"OptimalPlus has a set of capabilities and expertise and services that enable this sort of enterprise-level selling into those parts of some of the same accounts that we have a position with test systems and labs and production," said Starkloff.
With OptimalPlus, NI is also likely to become more strategic with enterprises pursuing manufacturing Internet of things deployments and broader digital transformation. Starkloff said that NI is likely to work more with systems integrators that will increasingly see engineering integrated with digital transformation.
Engineering, computer science, software, data science converging
NI's move to celebrate and inspire a generation of engineers is good business and also reflects the reality of convergence. Roles in business and technology are converging at a rapid clip.
"In a sense, engineers are developers, but in the hardware sense. NI wants to bridge the gap between the two in a more integrated approach where hardware meets software and data," said Patrick Moorhead, principal of Moor Insights & Strategy.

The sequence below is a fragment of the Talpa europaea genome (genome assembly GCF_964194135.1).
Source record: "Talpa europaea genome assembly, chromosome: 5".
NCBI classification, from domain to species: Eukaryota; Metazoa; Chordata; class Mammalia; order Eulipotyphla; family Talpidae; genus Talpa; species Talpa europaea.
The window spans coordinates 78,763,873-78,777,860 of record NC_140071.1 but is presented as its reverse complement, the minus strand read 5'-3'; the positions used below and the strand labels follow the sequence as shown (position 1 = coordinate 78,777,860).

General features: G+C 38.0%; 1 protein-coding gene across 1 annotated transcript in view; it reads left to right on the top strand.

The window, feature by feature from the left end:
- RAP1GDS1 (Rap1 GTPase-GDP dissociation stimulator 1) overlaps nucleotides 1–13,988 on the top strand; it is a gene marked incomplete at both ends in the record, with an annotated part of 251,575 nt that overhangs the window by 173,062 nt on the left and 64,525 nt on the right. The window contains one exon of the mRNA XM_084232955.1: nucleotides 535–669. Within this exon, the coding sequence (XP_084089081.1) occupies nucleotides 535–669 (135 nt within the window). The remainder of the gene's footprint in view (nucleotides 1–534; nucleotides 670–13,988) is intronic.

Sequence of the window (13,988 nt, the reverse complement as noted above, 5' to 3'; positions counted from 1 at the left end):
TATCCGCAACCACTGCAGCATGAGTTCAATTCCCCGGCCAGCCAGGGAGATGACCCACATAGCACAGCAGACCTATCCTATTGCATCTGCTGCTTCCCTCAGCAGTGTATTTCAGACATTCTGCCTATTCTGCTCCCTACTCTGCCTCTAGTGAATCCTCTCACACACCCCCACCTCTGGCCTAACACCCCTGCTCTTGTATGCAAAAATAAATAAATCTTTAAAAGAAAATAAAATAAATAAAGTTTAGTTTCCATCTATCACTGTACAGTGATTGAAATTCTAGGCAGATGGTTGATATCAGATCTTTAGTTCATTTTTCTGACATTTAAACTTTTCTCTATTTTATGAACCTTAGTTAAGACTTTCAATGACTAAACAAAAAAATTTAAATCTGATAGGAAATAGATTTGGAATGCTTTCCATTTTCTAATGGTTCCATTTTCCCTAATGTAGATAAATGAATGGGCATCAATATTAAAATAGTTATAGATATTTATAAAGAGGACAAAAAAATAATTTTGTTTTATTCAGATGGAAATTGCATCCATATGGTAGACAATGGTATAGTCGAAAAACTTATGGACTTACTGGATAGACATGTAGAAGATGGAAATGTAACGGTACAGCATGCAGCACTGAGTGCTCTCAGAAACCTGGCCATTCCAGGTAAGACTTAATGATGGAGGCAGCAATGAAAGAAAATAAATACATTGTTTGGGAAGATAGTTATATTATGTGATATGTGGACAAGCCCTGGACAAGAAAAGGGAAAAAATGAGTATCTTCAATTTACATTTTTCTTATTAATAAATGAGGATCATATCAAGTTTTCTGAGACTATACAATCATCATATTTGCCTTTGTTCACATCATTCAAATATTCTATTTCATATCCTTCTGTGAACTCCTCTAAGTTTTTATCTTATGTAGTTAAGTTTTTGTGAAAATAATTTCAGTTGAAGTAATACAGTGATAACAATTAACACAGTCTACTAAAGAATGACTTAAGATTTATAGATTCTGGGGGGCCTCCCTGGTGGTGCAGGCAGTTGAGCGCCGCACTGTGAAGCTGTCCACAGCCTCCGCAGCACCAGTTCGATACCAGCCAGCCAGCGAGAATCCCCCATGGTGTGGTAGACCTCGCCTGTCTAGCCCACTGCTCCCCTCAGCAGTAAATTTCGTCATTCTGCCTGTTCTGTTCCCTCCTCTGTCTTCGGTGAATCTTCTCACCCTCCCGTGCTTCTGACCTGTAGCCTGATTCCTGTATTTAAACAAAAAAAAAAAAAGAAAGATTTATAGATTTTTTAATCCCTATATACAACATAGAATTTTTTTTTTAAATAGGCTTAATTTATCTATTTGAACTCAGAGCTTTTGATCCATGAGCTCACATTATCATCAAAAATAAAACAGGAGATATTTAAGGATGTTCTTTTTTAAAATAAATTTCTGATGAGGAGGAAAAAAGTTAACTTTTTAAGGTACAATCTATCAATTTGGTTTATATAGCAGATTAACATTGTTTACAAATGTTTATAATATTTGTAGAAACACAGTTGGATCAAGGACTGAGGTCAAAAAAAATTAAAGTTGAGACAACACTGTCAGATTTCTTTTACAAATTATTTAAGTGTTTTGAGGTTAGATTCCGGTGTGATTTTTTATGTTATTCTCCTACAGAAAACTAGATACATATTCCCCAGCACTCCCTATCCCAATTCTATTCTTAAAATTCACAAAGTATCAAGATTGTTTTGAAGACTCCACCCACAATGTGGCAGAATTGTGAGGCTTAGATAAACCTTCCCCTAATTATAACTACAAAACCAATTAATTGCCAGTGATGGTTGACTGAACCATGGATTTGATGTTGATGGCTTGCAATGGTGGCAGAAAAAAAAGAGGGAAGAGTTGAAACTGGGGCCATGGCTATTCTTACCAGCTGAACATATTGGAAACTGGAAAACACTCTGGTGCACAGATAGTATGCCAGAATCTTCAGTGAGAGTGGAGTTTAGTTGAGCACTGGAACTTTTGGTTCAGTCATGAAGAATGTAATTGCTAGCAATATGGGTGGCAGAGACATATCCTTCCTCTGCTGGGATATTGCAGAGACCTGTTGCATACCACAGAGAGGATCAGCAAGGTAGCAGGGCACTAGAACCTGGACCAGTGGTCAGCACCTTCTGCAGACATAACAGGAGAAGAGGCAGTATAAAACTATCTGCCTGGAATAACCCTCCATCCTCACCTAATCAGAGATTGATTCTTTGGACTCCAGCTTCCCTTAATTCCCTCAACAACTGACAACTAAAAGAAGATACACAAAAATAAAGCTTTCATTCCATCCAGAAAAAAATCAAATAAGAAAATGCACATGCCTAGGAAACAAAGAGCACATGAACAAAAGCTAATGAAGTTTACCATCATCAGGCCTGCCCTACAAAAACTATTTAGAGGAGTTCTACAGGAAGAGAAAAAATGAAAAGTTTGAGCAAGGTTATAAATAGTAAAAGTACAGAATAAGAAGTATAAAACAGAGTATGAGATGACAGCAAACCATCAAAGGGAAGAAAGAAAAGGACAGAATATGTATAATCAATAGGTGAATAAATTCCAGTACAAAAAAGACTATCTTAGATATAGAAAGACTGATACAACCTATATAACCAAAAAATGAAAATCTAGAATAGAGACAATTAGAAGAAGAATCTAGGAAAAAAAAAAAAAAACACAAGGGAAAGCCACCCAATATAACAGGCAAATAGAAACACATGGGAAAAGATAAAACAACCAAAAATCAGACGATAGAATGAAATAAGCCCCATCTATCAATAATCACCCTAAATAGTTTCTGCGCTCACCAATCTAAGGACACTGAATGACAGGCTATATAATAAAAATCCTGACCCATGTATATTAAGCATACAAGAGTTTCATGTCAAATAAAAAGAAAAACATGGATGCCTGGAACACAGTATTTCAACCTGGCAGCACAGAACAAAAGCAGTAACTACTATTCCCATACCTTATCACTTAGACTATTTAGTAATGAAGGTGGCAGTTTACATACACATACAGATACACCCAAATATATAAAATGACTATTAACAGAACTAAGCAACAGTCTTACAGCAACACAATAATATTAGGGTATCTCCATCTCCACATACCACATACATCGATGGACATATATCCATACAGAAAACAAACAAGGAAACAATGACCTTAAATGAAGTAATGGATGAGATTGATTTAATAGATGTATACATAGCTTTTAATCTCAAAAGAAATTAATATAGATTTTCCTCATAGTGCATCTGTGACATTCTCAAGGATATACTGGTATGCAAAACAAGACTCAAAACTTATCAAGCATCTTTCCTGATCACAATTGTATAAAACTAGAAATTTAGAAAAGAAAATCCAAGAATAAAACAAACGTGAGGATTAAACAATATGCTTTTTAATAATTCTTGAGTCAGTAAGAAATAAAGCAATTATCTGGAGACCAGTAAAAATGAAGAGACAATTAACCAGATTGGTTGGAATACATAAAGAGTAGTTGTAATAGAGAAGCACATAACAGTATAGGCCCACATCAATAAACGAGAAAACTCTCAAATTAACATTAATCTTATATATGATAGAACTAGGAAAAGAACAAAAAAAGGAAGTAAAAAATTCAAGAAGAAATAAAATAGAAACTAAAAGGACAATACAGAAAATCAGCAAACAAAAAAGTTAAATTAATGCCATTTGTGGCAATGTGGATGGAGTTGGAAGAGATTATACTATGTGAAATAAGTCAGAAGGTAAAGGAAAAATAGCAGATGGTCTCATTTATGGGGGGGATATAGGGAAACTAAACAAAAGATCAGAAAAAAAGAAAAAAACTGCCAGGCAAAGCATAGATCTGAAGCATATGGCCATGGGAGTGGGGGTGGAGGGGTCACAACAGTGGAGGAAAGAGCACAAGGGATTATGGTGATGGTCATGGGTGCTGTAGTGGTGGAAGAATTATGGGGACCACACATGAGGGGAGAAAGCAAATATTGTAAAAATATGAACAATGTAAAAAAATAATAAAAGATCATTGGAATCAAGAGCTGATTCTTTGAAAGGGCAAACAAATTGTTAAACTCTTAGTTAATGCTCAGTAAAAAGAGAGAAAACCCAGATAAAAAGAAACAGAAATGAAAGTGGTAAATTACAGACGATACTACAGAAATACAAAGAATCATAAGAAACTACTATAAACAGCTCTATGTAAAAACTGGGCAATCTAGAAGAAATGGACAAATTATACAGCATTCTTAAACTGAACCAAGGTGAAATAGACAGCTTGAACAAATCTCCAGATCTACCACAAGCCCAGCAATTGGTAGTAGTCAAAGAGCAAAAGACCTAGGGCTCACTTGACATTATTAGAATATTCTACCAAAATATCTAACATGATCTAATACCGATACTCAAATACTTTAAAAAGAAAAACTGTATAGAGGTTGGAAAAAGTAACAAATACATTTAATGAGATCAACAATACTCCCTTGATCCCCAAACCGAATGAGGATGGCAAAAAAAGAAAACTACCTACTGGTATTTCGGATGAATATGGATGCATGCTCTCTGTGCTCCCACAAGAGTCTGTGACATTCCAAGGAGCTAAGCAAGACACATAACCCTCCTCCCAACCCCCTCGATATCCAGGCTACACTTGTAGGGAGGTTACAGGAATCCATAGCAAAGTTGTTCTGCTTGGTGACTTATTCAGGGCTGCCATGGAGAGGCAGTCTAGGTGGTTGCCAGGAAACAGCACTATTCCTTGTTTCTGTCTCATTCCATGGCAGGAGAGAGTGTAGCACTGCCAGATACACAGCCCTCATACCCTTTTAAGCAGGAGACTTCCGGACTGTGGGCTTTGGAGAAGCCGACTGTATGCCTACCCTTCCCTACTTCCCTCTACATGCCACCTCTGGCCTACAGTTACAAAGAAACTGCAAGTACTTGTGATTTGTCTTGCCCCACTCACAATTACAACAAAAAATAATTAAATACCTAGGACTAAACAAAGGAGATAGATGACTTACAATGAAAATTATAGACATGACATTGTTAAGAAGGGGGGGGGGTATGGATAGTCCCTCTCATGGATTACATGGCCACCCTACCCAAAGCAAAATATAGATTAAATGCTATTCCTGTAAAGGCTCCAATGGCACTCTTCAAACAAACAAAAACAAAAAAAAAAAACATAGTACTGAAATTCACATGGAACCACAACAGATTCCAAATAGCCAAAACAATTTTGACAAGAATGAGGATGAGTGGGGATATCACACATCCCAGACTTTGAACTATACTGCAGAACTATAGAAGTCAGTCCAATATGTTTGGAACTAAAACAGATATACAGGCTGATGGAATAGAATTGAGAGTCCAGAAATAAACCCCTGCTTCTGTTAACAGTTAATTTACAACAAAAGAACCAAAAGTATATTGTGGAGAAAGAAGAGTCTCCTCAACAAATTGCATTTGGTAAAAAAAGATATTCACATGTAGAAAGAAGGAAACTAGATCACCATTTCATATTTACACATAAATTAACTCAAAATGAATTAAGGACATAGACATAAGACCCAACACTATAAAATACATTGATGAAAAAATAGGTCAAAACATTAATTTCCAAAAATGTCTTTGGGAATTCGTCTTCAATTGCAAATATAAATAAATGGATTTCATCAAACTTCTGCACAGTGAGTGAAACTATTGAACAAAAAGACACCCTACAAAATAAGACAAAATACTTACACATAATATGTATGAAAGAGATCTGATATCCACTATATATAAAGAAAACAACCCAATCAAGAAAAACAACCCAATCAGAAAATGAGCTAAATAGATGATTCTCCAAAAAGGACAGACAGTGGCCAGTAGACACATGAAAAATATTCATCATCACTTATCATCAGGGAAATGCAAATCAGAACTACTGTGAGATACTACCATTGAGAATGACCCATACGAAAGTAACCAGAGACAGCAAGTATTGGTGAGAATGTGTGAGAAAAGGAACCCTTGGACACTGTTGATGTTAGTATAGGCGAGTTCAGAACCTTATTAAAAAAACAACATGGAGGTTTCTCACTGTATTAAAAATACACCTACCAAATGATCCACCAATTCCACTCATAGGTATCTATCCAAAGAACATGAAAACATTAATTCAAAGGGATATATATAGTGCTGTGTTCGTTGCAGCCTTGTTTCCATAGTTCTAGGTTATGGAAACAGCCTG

Sublett noted that the engineering field is being modernized and integrated with technologies such as cloud computing and machine learning. "As we modernize the brand and company, we're aiming to modernize the whole category," she said. "For things like cloud and machine learning engineering has been late to the game."
Starkloff said engineering is becoming more software-defined and integrated but differs from other disciplines because there is a "systems mentality" and understanding of real-world hardware.
"Many of them have a computer science background. More often they have an engineering background that has a heavy dose of computer science, but they have to understand all the way from real-world IO, the input and output of real signals through hardware design, through software design, and often into mechanical," said Starkloff.